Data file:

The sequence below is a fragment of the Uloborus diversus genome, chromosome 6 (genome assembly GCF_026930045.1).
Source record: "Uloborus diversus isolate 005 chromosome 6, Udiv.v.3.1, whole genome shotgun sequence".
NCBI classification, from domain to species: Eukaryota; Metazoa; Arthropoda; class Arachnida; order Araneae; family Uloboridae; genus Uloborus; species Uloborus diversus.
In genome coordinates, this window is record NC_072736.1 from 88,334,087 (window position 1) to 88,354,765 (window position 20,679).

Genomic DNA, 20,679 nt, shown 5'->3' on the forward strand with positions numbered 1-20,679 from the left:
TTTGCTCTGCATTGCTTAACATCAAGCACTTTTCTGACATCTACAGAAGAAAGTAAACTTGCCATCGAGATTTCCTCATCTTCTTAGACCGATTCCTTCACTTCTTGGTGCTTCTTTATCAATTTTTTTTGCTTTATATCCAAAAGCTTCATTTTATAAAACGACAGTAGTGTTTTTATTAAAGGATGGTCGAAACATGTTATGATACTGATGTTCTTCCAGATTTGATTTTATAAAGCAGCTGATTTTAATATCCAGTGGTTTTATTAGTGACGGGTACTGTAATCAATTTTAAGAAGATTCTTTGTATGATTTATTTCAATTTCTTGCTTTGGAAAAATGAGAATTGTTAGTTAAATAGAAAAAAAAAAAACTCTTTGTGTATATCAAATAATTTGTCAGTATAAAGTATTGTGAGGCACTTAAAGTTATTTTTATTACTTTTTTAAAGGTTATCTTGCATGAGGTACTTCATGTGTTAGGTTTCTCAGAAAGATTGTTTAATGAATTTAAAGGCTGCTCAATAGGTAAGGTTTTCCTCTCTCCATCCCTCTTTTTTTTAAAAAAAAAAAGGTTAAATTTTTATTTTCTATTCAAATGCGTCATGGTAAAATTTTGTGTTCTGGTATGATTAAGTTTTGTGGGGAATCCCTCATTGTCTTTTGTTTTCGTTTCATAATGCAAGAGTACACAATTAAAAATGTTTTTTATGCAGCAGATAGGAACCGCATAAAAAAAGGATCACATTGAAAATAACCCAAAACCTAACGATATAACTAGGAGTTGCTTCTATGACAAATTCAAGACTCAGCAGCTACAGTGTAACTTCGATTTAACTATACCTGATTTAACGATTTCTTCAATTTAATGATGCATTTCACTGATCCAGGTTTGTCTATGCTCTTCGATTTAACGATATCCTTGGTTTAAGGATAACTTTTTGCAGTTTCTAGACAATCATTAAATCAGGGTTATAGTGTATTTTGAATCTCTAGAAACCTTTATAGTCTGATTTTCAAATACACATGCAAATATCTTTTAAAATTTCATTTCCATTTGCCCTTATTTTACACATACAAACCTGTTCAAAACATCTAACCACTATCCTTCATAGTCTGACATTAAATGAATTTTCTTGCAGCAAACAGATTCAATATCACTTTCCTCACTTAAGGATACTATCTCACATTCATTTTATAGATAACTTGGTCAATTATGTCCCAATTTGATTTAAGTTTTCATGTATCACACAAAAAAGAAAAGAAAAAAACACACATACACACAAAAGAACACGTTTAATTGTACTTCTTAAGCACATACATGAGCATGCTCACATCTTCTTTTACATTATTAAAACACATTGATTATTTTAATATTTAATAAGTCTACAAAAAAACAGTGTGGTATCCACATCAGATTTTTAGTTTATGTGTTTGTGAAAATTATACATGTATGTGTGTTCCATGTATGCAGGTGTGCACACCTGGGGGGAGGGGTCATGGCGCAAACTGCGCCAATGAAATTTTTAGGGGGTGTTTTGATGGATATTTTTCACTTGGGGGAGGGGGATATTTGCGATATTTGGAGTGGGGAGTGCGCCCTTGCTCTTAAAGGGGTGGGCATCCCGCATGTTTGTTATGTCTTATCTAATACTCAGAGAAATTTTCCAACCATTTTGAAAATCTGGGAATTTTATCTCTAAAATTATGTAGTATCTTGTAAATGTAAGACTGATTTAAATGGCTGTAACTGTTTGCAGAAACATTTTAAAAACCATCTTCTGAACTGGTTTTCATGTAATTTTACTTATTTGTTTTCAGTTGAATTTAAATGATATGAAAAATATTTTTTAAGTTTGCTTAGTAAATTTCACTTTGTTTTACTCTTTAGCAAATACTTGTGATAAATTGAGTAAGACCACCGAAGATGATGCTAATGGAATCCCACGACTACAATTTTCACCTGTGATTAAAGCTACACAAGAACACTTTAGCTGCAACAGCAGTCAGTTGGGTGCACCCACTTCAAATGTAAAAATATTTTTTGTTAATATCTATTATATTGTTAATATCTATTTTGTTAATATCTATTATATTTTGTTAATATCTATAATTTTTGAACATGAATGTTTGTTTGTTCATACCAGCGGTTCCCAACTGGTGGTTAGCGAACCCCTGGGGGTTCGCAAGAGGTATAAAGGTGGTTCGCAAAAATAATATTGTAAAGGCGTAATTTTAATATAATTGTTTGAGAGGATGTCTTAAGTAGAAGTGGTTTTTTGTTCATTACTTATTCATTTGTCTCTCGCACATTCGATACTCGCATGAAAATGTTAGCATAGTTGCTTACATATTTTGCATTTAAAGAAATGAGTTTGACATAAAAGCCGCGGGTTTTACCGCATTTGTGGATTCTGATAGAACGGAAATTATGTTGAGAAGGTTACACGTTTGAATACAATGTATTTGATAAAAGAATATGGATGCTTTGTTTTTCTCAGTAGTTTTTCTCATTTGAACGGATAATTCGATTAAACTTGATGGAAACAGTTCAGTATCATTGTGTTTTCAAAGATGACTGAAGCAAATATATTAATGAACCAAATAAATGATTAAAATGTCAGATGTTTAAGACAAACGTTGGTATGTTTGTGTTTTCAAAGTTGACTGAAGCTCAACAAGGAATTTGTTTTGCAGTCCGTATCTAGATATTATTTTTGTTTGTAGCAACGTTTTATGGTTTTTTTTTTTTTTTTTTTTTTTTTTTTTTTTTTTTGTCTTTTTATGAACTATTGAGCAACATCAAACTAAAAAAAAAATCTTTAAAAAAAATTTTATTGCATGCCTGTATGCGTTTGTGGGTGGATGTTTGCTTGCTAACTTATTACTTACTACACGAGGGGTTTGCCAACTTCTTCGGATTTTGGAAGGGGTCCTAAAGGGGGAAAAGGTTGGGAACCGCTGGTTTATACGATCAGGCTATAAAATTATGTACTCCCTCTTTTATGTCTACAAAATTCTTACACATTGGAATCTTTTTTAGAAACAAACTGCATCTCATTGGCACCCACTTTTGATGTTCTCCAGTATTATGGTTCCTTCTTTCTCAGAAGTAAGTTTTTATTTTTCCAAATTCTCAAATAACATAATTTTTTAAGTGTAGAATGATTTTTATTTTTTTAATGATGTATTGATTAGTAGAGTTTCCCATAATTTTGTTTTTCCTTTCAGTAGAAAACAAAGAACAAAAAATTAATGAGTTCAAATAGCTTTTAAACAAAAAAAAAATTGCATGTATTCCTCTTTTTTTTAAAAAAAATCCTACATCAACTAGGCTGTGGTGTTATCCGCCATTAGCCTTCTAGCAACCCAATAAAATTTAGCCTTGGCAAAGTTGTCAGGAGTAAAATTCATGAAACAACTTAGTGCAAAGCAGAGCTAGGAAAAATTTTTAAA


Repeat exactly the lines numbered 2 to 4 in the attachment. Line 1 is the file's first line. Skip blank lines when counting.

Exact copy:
Source record: "Uloborus diversus isolate 005 chromosome 6, Udiv.v.3.1, whole genome shotgun sequence".
NCBI classification, from domain to species: Eukaryota; Metazoa; Arthropoda; class Arachnida; order Araneae; family Uloboridae; genus Uloborus; species Uloborus diversus.
In genome coordinates, this window is record NC_072736.1 from 88,334,087 (window position 1) to 88,354,765 (window position 20,679).